The whole idea for the students watching Who’s Line is it Anyway was so they got a good understanding of improv. The performers on the show are professionals who are very creative and can think on the spot. Plus, the show has segments like Questions Only, Props, and Weird Newscaster that Ms. Reesor turned into games for the class.
“I wanted to pick improv games that would be fun for my students. Improv and comedy go well together and I wanted something my students could laugh at,” said Ms. Reesor. “Improv games help students become more comfortable with public speaking and performing in front of an audience.”
A lot of students mentioned on how enjoyable, fun, and creative the lessons and games were. They said they got a lot more courage and knowledge out of it.
One of the students, eighth grader Issabelle Ramp, said, “I really enjoyed the games. Ms. Reesor made them fun, (educational), and where you can hang out with your friends while doing it.”
Ms. Reesor tried plan a unit the students would get something out of and that is exactly what they did.
“I watched my students become more creative and not afraid to perform in front of the class,” she said.

By Bobby Bauders and Carsyn Ainsworth
Cougar News Blog

Cactus Canyon eighth grader Morgan Langdon aspires one day to be a Broadway actress.
Langdon appeared in the school production “Oz Monologues” as Dorothy, and said it was her mother who inspired her to begin acting.
“She was so committed every day, and that taught me to be committed to acting,” Langdon said about her mother.
If Langdon continues on her acting path, she hopes to appear in Broadway shows in New York.
“I want to be on Broadway someday because acting is one of my greatest passions,” Langdon said.
Langdon practiced for hours to perform in the school play. She’s been acting since first grade and said drama is her favorite class.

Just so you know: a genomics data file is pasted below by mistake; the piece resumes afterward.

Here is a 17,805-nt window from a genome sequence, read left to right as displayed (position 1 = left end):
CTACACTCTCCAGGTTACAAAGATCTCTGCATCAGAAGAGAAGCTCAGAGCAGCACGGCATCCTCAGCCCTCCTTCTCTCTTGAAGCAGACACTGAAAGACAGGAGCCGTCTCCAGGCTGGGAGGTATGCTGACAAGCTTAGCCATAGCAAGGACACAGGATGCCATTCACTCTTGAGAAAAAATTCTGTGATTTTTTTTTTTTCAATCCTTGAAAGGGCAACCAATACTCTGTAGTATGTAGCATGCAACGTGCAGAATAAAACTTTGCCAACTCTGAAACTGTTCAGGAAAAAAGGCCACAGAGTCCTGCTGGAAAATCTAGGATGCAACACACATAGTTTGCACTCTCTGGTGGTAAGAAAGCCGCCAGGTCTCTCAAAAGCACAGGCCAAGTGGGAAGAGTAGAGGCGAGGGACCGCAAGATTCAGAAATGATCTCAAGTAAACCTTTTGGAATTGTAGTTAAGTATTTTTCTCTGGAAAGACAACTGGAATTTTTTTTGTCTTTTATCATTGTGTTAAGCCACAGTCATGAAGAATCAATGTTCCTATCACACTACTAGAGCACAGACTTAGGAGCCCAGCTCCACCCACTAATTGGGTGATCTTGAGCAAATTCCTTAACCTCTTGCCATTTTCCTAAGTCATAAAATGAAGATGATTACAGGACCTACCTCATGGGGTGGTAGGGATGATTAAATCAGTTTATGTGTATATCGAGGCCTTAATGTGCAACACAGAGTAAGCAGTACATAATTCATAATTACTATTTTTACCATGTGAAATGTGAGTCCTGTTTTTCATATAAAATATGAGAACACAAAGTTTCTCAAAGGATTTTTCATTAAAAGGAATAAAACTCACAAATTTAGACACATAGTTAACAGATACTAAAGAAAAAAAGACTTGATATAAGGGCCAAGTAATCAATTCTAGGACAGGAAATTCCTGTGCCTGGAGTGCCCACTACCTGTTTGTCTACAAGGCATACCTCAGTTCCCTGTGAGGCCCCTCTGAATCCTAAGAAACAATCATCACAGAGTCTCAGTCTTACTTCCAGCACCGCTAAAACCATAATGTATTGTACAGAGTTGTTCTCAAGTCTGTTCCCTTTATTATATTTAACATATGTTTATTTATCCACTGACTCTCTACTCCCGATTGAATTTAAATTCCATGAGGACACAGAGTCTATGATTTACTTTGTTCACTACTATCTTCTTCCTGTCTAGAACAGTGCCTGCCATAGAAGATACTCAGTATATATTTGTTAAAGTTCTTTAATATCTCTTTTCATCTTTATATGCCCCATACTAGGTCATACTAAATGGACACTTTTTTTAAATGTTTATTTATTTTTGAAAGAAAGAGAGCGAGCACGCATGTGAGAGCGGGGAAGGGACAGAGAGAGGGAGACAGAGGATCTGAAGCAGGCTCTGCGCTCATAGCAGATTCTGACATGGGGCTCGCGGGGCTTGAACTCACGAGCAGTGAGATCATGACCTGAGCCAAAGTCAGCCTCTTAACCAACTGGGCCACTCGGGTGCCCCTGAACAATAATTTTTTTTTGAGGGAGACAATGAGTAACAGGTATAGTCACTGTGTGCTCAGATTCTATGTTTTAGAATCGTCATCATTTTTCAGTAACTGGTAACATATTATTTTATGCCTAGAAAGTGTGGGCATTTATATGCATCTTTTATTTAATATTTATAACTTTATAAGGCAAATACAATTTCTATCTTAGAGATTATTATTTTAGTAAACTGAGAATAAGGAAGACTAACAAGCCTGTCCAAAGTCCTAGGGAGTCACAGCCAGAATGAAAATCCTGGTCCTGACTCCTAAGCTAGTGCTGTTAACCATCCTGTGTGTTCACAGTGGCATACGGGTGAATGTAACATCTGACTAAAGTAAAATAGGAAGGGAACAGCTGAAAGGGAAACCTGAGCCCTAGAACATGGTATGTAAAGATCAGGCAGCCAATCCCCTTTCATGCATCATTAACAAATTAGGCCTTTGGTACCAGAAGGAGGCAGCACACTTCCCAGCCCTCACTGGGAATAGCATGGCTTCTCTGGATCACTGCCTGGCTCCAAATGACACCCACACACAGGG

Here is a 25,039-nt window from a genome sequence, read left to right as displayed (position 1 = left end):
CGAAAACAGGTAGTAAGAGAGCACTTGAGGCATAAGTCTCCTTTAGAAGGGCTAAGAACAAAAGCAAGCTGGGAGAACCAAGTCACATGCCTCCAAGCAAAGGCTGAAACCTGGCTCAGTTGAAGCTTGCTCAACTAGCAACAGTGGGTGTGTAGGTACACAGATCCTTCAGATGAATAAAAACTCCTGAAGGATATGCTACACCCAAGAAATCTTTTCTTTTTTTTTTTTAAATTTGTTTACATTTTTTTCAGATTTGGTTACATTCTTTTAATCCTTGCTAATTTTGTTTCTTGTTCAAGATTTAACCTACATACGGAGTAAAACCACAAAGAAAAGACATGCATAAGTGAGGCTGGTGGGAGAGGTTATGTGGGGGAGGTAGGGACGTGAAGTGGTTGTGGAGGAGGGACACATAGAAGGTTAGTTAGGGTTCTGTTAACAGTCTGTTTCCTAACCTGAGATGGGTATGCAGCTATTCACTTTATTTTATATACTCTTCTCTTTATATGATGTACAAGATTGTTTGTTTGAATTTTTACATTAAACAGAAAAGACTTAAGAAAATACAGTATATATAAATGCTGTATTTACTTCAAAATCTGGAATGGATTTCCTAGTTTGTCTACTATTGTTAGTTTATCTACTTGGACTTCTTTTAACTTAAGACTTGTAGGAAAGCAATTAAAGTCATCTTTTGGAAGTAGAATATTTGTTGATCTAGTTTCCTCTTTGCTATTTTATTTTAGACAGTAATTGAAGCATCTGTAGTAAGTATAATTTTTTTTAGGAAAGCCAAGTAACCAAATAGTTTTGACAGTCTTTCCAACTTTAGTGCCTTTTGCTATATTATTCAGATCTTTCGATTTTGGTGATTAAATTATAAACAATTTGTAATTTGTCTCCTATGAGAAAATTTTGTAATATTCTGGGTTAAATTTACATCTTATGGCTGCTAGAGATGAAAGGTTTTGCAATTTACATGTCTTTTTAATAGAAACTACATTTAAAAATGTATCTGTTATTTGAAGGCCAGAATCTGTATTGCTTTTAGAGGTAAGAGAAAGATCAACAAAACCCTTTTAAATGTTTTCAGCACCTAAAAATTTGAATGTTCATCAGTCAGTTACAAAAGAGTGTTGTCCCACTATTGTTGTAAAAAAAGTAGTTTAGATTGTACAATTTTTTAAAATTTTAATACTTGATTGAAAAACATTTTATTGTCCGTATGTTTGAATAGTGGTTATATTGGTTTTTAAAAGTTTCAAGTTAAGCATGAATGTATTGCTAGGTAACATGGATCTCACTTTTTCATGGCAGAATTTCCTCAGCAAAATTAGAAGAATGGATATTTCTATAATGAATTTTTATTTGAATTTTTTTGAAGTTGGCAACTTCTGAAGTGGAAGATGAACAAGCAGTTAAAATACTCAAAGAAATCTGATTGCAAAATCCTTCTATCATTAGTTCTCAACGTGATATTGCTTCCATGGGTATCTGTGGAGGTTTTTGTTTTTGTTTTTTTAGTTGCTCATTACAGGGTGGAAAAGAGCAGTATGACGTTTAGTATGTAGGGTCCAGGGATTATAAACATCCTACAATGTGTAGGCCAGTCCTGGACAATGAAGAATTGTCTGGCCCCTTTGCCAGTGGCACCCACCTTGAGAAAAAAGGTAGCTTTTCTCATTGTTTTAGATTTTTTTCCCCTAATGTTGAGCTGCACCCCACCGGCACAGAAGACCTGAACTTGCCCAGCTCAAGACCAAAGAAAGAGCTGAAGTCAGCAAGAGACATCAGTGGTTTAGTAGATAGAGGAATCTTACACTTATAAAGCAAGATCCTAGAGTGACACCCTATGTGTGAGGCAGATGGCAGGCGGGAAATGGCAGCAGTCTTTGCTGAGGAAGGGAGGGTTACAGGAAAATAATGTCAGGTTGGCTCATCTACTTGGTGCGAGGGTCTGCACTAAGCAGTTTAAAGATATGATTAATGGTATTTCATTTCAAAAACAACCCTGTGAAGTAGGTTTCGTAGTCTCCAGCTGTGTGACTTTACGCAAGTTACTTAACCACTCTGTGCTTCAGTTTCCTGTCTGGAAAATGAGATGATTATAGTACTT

“I was in drama last year, which was the best class ever,” Langdon said.
Langdon aims to be in drama all throughout high school and hopes it will lead to a career in acting.
“I want to be a really successful actress because I love acting,” Langdon.
Drama teacher Tina Harshman said that Langdon did great on stage and that she was chosen as Dorothy because she was up to the challenge of memorizing a lot of lines and long monologues.
“As for her talent, she is good at developing characters and projects well on stage,” said Harshman.


By Bobby Bauders
Cougar News Blog

The drama classes put on the two performances of the, ‘Oz Monologues’ on the first week of December.
The first hour class performed on Wednesday, Dec. 5, and second hour performed the following day. The plays were behind the scenes look at what “really happened” in “The Wizard of Oz.”
“Both performances went quite well,” said drama teacher Kristina Harshman. “The actors did great with their lines.”
Many of the actors felt accomplished after having a successful performance.
“I feel good knowing that I did a really good job,” said eighth grader, Raychel Jimenez.
It took close to a month to prepare for the performances. The actors worked on projecting their voices, and memorizing their lines.
“The hardest thing was getting all the parts memorized,” said eighth grader Morgan Langdon. “I had to improvise many times.”
Feeling accomplished, many of the actors hope to have a professional acting career in the future.
“An acting career would be an option because I’ve been on the stage since I was five years old,” Langdon said.
Those in attendance said they enjoyed what they saw.
“I loved the play,” said assistant principal Joyce Gingrich.
The cost was $2 for students, $3 for adults and the money made from the shows will go to future productions.

By Bobby Bauders
Cougar News Blog

The drama classes are putting on a performance called, “The Oz Monologues” by Willis Chism. First hour’s performance will be at 6 p.m. on Dec. 5. and second hour’s will be the 6th at the same time.
It’s a behind-the-scenes look at The Wizard of Oz and reveals what really happened when Dorothy landed in Oz, as well as the truth about the slippers.
“I always find that comedy is the best choice for this age group,” said drama teacher Kristina Harshman.
The drama classes spent almost a month working on play during class. Even though there is no stage at Cactus Canyon, students work on blocking, annunciation, projection, and memorizing.
Students auditioned and wrote an essay about why they wanted a certain part.
“I have worked hard to memorize my line and get in character,” said eighth grader Calysta Harshman, who has the part of the Cowardly Lion in the first-hour performance.
The classes will continue to prepare till showtime in December.
Mrs. Harshman said she’s happy with the way the show is coming together and that those in attendance will be highly entertained. Both performances will be at the AJHS PAC. Admission is $3 for adults, $2 for students.
“Come see the show,” Mrs. Harshman said.

By Sammi Sobel
Staff writer